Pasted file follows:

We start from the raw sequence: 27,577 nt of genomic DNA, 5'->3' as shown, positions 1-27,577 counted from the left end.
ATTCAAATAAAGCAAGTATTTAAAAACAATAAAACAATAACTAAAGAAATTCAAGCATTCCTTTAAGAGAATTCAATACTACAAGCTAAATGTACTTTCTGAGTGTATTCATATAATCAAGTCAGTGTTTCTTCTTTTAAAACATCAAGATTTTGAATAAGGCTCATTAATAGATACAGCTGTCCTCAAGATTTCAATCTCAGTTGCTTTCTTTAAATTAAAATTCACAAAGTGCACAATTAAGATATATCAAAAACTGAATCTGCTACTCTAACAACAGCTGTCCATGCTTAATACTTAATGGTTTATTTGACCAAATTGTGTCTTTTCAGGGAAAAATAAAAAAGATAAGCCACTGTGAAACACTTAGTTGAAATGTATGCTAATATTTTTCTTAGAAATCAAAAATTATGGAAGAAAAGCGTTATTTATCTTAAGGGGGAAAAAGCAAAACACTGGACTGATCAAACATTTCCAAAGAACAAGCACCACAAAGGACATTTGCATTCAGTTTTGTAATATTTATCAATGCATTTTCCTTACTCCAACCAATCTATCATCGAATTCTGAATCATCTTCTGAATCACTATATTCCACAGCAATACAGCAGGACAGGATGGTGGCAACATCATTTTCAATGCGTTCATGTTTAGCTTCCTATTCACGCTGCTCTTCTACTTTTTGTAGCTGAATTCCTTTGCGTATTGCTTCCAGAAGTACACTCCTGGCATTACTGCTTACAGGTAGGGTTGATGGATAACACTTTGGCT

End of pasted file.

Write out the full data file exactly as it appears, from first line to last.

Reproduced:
We start from the raw sequence: 27,577 nt of genomic DNA, 5'->3' as shown, positions 1-27,577 counted from the left end.
ATTCAAATAAAGCAAGTATTTAAAAACAATAAAACAATAACTAAAGAAATTCAAGCATTCCTTTAAGAGAATTCAATACTACAAGCTAAATGTACTTTCTGAGTGTATTCATATAATCAAGTCAGTGTTTCTTCTTTTAAAACATCAAGATTTTGAATAAGGCTCATTAATAGATACAGCTGTCCTCAAGATTTCAATCTCAGTTGCTTTCTTTAAATTAAAATTCACAAAGTGCACAATTAAGATATATCAAAAACTGAATCTGCTACTCTAACAACAGCTGTCCATGCTTAATACTTAATGGTTTATTTGACCAAATTGTGTCTTTTCAGGGAAAAATAAAAAAGATAAGCCACTGTGAAACACTTAGTTGAAATGTATGCTAATATTTTTCTTAGAAATCAAAAATTATGGAAGAAAAGCGTTATTTATCTTAAGGGGGAAAAAGCAAAACACTGGACTGATCAAACATTTCCAAAGAACAAGCACCACAAAGGACATTTGCATTCAGTTTTGTAATATTTATCAATGCATTTTCCTTACTCCAACCAATCTATCATCGAATTCTGAATCATCTTCTGAATCACTATATTCCACAGCAATACAGCAGGACAGGATGGTGGCAACATCATTTTCAATGCGTTCATGTTTAGCTTCCTATTCACGCTGCTCTTCTACTTTTTGTAGCTGAATTCCTTTGCGTATTGCTTCCAGAAGTACACTCCTGGCATTACTGCTTACAGGTAGGGTTGATGGATAACACTTTGGCT